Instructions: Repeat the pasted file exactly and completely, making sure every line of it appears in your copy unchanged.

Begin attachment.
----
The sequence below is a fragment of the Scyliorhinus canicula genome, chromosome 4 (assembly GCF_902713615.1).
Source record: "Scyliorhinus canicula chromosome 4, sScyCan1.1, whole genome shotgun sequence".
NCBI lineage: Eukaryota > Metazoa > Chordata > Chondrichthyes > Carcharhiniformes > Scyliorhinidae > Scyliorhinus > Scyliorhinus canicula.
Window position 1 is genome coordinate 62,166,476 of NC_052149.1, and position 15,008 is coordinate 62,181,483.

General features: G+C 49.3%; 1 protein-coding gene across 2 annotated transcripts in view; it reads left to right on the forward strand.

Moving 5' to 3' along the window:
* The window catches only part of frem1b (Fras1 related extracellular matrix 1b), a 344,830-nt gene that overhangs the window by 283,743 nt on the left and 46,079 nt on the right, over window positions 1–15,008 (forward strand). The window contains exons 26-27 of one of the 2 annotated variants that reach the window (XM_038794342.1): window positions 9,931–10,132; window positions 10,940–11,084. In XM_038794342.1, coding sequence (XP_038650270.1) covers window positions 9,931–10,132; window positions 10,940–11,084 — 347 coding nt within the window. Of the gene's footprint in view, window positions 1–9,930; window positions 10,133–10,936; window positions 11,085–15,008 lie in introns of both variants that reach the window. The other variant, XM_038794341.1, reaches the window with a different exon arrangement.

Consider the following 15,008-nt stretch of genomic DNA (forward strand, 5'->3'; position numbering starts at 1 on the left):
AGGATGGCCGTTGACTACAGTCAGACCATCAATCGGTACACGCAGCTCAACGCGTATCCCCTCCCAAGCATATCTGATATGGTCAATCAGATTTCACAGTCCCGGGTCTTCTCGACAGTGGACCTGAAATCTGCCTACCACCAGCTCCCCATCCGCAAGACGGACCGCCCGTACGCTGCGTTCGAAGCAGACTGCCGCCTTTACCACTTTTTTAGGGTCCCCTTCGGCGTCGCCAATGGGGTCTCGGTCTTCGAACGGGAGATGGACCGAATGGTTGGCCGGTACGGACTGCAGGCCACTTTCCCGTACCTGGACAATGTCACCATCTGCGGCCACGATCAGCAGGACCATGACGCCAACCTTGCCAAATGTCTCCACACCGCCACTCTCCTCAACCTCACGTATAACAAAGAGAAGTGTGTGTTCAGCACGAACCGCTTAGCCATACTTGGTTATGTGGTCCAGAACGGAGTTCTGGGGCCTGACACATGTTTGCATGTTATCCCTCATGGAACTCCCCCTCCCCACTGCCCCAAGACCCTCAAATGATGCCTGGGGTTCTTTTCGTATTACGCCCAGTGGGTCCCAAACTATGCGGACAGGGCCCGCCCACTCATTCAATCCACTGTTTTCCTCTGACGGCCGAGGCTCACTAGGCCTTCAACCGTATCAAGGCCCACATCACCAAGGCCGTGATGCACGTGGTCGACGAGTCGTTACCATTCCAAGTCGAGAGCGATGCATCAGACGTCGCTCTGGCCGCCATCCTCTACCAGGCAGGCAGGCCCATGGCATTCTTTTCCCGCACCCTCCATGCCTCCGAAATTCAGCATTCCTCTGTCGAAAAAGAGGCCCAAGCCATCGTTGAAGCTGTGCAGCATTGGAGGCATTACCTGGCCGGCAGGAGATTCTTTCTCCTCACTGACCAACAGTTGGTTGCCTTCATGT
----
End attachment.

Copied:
The sequence below is a fragment of the Scyliorhinus canicula genome, chromosome 4 (assembly GCF_902713615.1).
Source record: "Scyliorhinus canicula chromosome 4, sScyCan1.1, whole genome shotgun sequence".
NCBI lineage: Eukaryota > Metazoa > Chordata > Chondrichthyes > Carcharhiniformes > Scyliorhinidae > Scyliorhinus > Scyliorhinus canicula.
Window position 1 is genome coordinate 62,166,476 of NC_052149.1, and position 15,008 is coordinate 62,181,483.

General features: G+C 49.3%; 1 protein-coding gene across 2 annotated transcripts in view; it reads left to right on the forward strand.

Moving 5' to 3' along the window:
* The window catches only part of frem1b (Fras1 related extracellular matrix 1b), a 344,830-nt gene that overhangs the window by 283,743 nt on the left and 46,079 nt on the right, over window positions 1–15,008 (forward strand). The window contains exons 26-27 of one of the 2 annotated variants that reach the window (XM_038794342.1): window positions 9,931–10,132; window positions 10,940–11,084. In XM_038794342.1, coding sequence (XP_038650270.1) covers window positions 9,931–10,132; window positions 10,940–11,084 — 347 coding nt within the window. Of the gene's footprint in view, window positions 1–9,930; window positions 10,133–10,936; window positions 11,085–15,008 lie in introns of both variants that reach the window. The other variant, XM_038794341.1, reaches the window with a different exon arrangement.

Consider the following 15,008-nt stretch of genomic DNA (forward strand, 5'->3'; position numbering starts at 1 on the left):
AGGATGGCCGTTGACTACAGTCAGACCATCAATCGGTACACGCAGCTCAACGCGTATCCCCTCCCAAGCATATCTGATATGGTCAATCAGATTTCACAGTCCCGGGTCTTCTCGACAGTGGACCTGAAATCTGCCTACCACCAGCTCCCCATCCGCAAGACGGACCGCCCGTACGCTGCGTTCGAAGCAGACTGCCGCCTTTACCACTTTTTTAGGGTCCCCTTCGGCGTCGCCAATGGGGTCTCGGTCTTCGAACGGGAGATGGACCGAATGGTTGGCCGGTACGGACTGCAGGCCACTTTCCCGTACCTGGACAATGTCACCATCTGCGGCCACGATCAGCAGGACCATGACGCCAACCTTGCCAAATGTCTCCACACCGCCACTCTCCTCAACCTCACGTATAACAAAGAGAAGTGTGTGTTCAGCACGAACCGCTTAGCCATACTTGGTTATGTGGTCCAGAACGGAGTTCTGGGGCCTGACACATGTTTGCATGTTATCCCTCATGGAACTCCCCCTCCCCACTGCCCCAAGACCCTCAAATGATGCCTGGGGTTCTTTTCGTATTACGCCCAGTGGGTCCCAAACTATGCGGACAGGGCCCGCCCACTCATTCAATCCACTGTTTTCCTCTGACGGCCGAGGCTCACTAGGCCTTCAACCGTATCAAGGCCCACATCACCAAGGCCGTGATGCACGTGGTCGACGAGTCGTTACCATTCCAAGTCGAGAGCGATGCATCAGACGTCGCTCTGGCCGCCATCCTCTACCAGGCAGGCAGGCCCATGGCATTCTTTTCCCGCACCCTCCATGCCTCCGAAATTCAGCATTCCTCTGTCGAAAAAGAGGCCCAAGCCATCGTTGAAGCTGTGCAGCATTGGAGGCATTACCTGGCCGGCAGGAGATTCTTTCTCCTCACTGACCAACAGTTGGTTGCCTTCATGT